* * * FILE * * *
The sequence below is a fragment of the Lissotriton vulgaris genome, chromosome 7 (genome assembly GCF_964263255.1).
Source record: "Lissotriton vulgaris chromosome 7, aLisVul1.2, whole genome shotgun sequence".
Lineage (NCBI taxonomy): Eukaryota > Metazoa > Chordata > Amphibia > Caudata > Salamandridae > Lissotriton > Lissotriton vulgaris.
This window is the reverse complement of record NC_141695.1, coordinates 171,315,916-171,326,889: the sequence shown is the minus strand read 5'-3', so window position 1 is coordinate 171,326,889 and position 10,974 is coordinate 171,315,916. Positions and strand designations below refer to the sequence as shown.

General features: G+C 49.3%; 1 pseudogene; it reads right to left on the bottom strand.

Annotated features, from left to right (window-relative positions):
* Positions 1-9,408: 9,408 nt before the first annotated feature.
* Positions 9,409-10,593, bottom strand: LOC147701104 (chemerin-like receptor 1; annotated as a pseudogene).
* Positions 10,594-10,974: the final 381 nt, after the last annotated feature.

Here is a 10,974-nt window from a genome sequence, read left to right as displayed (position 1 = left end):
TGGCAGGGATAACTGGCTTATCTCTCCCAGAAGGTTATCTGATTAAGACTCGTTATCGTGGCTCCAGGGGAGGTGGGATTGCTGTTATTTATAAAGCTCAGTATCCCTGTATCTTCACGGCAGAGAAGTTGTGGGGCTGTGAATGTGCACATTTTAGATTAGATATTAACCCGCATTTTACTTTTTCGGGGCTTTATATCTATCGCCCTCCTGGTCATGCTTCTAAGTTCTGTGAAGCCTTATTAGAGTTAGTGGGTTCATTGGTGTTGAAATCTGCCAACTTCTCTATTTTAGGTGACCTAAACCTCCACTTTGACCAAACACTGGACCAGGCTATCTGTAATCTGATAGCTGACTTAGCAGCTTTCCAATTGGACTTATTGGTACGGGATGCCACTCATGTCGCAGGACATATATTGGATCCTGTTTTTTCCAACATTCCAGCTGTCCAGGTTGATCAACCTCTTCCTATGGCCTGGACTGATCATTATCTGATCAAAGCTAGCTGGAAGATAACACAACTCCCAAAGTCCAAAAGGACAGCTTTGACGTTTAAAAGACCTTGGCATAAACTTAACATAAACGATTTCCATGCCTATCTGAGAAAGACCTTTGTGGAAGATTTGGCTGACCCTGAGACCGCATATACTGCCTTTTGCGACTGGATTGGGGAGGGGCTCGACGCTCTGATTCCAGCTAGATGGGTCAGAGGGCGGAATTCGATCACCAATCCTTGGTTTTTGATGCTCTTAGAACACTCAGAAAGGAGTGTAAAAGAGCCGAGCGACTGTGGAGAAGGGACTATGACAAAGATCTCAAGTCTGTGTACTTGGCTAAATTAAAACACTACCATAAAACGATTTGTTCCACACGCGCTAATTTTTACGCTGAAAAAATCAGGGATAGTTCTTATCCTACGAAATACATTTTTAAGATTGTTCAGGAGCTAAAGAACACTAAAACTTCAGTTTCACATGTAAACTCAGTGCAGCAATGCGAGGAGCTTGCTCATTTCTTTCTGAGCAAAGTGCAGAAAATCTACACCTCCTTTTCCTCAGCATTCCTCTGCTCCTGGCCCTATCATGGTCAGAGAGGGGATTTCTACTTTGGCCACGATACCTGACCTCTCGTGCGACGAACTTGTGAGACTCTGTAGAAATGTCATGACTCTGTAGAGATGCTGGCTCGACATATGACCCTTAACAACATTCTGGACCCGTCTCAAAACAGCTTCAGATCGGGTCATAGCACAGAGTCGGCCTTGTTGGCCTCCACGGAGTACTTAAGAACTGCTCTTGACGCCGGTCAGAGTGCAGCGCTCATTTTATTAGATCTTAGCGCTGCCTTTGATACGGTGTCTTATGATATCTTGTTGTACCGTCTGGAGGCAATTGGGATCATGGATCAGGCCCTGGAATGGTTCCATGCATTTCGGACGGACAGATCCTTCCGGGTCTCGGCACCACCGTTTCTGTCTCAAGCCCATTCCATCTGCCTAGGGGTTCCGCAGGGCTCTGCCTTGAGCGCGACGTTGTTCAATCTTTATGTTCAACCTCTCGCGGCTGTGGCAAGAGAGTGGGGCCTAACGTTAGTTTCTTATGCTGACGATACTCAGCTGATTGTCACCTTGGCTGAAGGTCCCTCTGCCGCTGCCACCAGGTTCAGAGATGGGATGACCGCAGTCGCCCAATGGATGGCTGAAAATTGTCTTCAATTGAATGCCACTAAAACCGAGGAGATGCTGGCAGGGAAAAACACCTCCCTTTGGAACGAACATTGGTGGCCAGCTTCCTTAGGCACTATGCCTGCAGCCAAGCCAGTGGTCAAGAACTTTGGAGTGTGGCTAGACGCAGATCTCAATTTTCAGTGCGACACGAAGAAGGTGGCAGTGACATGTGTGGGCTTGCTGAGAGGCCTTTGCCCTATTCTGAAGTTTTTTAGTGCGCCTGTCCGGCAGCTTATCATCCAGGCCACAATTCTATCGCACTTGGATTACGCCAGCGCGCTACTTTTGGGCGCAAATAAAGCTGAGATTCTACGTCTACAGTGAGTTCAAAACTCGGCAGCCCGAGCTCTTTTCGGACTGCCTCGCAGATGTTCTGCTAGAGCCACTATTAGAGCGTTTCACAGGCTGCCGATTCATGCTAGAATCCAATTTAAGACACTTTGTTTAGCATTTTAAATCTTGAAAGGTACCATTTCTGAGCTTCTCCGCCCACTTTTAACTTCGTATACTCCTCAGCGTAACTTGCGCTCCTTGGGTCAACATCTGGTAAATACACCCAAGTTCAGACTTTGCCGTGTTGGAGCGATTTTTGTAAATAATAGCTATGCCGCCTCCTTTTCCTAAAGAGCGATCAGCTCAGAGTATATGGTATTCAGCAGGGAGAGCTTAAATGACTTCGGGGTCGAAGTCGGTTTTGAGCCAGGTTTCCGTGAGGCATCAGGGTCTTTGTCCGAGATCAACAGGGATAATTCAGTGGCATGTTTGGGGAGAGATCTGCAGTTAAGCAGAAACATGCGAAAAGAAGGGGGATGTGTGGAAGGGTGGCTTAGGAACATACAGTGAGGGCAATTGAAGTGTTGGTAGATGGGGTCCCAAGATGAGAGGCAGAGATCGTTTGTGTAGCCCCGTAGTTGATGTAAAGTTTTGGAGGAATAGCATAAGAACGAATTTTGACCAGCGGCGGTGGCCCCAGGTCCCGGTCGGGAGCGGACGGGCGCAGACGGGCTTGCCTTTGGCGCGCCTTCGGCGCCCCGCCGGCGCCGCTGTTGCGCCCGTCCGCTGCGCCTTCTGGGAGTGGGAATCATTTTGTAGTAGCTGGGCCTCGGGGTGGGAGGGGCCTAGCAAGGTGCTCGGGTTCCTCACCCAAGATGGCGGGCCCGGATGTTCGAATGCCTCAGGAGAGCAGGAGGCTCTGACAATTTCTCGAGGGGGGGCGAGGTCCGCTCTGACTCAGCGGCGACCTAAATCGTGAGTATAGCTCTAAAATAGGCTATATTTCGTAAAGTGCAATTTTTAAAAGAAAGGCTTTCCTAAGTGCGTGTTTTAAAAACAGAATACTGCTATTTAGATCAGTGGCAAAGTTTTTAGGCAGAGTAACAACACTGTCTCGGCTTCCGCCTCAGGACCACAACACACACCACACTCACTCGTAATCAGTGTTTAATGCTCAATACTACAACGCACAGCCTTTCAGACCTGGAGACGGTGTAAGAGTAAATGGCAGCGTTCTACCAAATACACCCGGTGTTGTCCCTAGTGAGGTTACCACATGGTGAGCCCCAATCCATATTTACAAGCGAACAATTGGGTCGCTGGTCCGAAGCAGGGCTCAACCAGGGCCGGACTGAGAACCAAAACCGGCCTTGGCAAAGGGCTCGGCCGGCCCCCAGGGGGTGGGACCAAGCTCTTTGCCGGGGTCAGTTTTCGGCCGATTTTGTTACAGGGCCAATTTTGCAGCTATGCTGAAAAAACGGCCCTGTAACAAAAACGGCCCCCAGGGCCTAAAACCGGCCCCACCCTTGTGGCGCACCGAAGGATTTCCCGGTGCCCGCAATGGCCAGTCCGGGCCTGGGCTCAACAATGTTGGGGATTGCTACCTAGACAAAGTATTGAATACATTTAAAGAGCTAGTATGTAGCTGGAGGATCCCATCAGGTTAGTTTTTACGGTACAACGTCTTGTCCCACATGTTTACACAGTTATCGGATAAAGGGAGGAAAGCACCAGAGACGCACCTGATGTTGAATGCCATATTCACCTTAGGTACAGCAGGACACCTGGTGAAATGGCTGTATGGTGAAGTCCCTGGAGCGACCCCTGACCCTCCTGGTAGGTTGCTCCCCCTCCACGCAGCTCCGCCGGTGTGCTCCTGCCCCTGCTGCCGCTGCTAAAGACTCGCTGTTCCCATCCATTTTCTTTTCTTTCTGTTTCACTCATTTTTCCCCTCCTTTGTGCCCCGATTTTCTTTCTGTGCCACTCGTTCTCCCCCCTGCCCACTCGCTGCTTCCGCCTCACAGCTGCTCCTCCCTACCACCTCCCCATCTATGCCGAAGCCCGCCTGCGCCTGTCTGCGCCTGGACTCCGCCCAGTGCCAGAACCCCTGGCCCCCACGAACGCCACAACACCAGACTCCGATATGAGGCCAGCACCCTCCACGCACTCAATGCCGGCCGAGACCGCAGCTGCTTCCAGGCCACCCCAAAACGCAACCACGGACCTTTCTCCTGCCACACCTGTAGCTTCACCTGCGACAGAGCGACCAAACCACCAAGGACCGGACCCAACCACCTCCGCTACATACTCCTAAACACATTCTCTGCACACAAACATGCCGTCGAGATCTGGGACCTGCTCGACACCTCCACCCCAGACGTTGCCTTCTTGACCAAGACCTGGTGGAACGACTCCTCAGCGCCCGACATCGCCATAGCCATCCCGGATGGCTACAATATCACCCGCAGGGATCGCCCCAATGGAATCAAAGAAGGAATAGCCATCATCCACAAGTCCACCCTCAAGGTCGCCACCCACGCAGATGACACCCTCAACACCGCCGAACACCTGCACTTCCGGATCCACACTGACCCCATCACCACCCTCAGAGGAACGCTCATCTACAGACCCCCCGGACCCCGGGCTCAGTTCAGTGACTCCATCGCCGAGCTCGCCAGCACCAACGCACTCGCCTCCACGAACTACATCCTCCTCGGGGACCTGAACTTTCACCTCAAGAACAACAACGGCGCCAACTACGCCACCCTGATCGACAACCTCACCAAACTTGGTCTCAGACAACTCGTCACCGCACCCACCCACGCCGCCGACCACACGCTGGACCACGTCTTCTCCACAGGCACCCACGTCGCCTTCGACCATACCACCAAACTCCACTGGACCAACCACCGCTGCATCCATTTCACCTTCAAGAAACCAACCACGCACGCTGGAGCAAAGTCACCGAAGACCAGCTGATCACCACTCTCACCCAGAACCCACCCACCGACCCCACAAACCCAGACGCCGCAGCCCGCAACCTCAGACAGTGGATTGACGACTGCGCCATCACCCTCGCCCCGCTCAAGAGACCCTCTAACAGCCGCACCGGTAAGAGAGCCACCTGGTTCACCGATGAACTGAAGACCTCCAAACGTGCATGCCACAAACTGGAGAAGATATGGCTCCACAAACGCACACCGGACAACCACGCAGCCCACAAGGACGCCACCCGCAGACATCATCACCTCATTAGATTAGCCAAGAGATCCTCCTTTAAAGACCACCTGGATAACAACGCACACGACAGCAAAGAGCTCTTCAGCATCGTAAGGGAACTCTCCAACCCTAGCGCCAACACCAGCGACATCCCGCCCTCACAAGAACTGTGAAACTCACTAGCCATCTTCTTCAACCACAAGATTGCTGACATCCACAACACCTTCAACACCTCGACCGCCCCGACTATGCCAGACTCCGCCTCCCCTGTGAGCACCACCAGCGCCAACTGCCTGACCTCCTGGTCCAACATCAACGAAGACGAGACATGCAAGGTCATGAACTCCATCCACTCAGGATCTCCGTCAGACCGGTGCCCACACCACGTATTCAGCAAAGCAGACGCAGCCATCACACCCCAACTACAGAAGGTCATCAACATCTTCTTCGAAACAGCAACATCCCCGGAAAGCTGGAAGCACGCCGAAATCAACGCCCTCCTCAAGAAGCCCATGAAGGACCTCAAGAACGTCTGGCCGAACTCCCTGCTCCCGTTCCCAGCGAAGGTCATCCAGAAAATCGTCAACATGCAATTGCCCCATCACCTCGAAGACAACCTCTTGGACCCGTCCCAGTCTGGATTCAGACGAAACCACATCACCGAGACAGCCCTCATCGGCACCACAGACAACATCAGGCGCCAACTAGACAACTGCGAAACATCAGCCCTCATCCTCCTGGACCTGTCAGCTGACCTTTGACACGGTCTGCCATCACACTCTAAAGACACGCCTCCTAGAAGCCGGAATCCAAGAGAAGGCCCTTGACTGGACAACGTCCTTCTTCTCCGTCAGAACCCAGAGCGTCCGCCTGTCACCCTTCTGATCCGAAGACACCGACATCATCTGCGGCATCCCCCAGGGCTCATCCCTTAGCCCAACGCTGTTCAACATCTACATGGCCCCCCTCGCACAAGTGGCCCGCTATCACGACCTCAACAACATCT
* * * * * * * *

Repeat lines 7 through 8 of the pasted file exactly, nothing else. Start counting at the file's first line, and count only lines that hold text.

* Positions 1-9,408: 9,408 nt before the first annotated feature.
* Positions 9,409-10,593, bottom strand: LOC147701104 (chemerin-like receptor 1; annotated as a pseudogene).